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C.D. Warner, et al., comp.  The Library of the World’s Best Literature.
An Anthology in Thirty Volumes.  1917.
 
The Yarn of the Nancy Bell
By William Schwenck Gilbert (1836–1911)
 
From ‘Fifty Bab Ballads’

’TWAS on the shores that round our coast
  From Deal to Ramsgate span,
That I found alone on a piece of stone
  An elderly naval man.
 
His hair was weedy, his beard was long,        5
  And weedy and long was he;
And I heard this wight on the shore recite,
  In a singular minor key:—
 
“Oh, I am a cook, and a captain bold,
  And the mate of the Nancy brig,        10
And a bo’sun tight, and a midshipmite,
  And the crew of the captain’s gig.”
 
And he shook his fists and he tore his hair,
  Till I really felt afraid,
For I couldn’t help thinking the man had been drinking,        15
  And so I simply said:—
 
“O elderly man, it’s little I know
  Of the duties of men of the sea,
And I’ll eat my hand if I understand
  However you can be        20
 
“At once a cook, and a captain bold,
  And the mate of the Nancy brig,
And a bo’sun tight, and a midshipmite,
  And the crew of the captain’s gig.”
 
And he gave a hitch to his trousers, which        25
  Is a trick all seamen larn,
And having got rid of a thumping quid,
  He spun his painful yarn:—
 
“’Twas in the good ship Nancy Bell
  That we sailed to the Indian Sea,        30
And there on a reef we come to grief,
  Which has often occurred to me.
 
“And pretty nigh all the crew was drowned
  (There was seventy-seven o’ soul),
And only ten of the Nancy’s men        35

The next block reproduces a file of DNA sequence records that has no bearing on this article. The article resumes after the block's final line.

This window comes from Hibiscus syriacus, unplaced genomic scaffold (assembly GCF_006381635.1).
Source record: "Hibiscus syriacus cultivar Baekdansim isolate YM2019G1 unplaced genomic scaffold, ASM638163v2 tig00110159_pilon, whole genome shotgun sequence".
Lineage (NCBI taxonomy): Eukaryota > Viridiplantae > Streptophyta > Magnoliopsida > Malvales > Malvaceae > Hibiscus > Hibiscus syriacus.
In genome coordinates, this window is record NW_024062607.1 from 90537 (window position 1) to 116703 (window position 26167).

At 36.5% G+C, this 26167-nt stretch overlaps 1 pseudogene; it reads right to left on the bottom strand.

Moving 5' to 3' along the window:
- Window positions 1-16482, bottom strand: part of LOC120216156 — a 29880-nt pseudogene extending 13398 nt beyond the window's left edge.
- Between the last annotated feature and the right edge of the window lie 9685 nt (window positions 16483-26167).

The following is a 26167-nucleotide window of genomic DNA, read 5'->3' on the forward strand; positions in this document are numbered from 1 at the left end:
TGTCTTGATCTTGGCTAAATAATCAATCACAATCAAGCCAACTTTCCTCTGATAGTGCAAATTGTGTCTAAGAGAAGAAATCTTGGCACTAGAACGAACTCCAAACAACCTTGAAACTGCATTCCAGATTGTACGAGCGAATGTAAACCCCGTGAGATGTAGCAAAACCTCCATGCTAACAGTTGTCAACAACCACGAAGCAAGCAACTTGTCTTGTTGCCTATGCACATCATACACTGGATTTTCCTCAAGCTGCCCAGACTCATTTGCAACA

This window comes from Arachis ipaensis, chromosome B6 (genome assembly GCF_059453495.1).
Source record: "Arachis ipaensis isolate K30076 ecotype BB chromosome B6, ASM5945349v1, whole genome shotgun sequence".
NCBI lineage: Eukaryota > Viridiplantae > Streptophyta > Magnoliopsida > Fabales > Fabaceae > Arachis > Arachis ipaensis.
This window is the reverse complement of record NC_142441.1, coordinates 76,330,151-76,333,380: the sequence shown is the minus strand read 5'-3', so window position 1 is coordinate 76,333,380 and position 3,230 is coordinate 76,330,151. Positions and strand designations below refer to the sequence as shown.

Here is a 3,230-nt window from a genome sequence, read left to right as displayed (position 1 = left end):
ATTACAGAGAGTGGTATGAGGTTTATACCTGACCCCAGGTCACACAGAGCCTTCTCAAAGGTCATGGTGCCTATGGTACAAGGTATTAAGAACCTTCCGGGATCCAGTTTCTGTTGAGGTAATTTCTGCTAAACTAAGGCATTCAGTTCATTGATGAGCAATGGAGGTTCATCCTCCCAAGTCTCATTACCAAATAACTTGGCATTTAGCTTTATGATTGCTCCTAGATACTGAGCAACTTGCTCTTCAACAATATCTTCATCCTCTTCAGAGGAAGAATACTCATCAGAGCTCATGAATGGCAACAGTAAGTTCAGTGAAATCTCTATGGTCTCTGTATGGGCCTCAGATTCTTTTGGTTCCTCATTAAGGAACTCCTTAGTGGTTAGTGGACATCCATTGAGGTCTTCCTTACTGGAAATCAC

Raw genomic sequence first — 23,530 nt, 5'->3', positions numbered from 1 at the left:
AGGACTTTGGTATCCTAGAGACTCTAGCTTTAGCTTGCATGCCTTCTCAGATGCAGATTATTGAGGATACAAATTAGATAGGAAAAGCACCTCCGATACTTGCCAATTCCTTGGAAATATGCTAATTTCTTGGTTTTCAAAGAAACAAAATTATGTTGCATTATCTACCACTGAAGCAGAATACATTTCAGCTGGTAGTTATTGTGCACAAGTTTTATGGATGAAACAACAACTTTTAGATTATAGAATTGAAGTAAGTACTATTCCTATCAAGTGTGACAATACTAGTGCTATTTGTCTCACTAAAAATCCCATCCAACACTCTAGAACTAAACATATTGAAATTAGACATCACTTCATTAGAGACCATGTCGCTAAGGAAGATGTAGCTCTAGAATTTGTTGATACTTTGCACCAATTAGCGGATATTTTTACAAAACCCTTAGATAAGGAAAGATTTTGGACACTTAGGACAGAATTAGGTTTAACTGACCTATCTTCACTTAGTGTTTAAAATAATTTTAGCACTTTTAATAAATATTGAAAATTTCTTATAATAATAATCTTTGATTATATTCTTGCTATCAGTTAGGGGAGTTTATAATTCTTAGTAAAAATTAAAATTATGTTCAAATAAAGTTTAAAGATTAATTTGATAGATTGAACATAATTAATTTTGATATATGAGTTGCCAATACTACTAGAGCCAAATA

Said ‘Here!’ to the muster-roll.
 
“There was me and the cook and the captain bold,
  And the mate of the Nancy brig,
And the bo’sun tight, and a midshipmite,
  And the crew of the captain’s gig.        40
 
“For a month we’d neither wittles nor drink,
  Till a-hungry we did feel;
So we drawed a lot, and accordin’, shot
  The captain for our meal.
 
“The next lot fell to the Nancy’s mate,        45
  And a delicate dish he made;
Then our appetite with the midshipmite
  We seven survivors stayed.
 
“And then we murdered the bo’sun tight,
  And he much resembled pig;        50
Then we wittled free, did the cook and me
  On the crew of the captain’s gig.
 
“Then only the cook and me was left,
  And the delicate question, ‘Which
Of us two goes to the kettle?’ arose,        55
  And we argued it out as sich.
 
“For I loved that cook as a brother, I did,
  And the cook he worshiped me;
But we’d both be blowed if we’d either be stowed
  In the other chap’s hold, you see.        60
 
“‘I’ll be eat if you dines off me,’ says Tom;
  ‘Yes, that,’ says I, ‘you’ll be:
I’m boiled if I die, my friend,’ quoth I;
  And ‘Exactly so,’ quoth he.
 
“Says he, ‘Dear James, to murder me        65
  Were a foolish thing to do,
For don’t you see that you can’t cook me,
  While I can—and will—cook you?’
 
“So he boils the water, and takes the salt
  And the pepper in portions true        70
(Which he never forgot), and some chopped shalot,
  And some sage and parsley too.
 
“‘Come here,’ says he, with a proper pride,
  Which his smiling features tell;
“’Twill soothing be if I let you see        75
  How extremely nice you’ll smell.’
 
“And he stirred it round and round and round,
  And he sniffed at the foaming froth;
When I ups with his heels, and smothers his squeals
  In the scum of the boiling broth.        80
 
“And I eat that cook in a week or less,
  And—as I eating be
The last of his chops, why, I almost drops,
  For a wessel in sight I see!
*        *        *        *        *
“And I never larf, and I never smile,        85
  And I never lark nor play,
But sit and croak, and a single joke
  I have—which is to say:—
 
“‘Oh, I am a cook, and a captain bold,
  And the mate of the Nancy brig,        90
And a bo’sun tight, and a midshipmite,
  And the crew of the captain’s gig!’”
 
 
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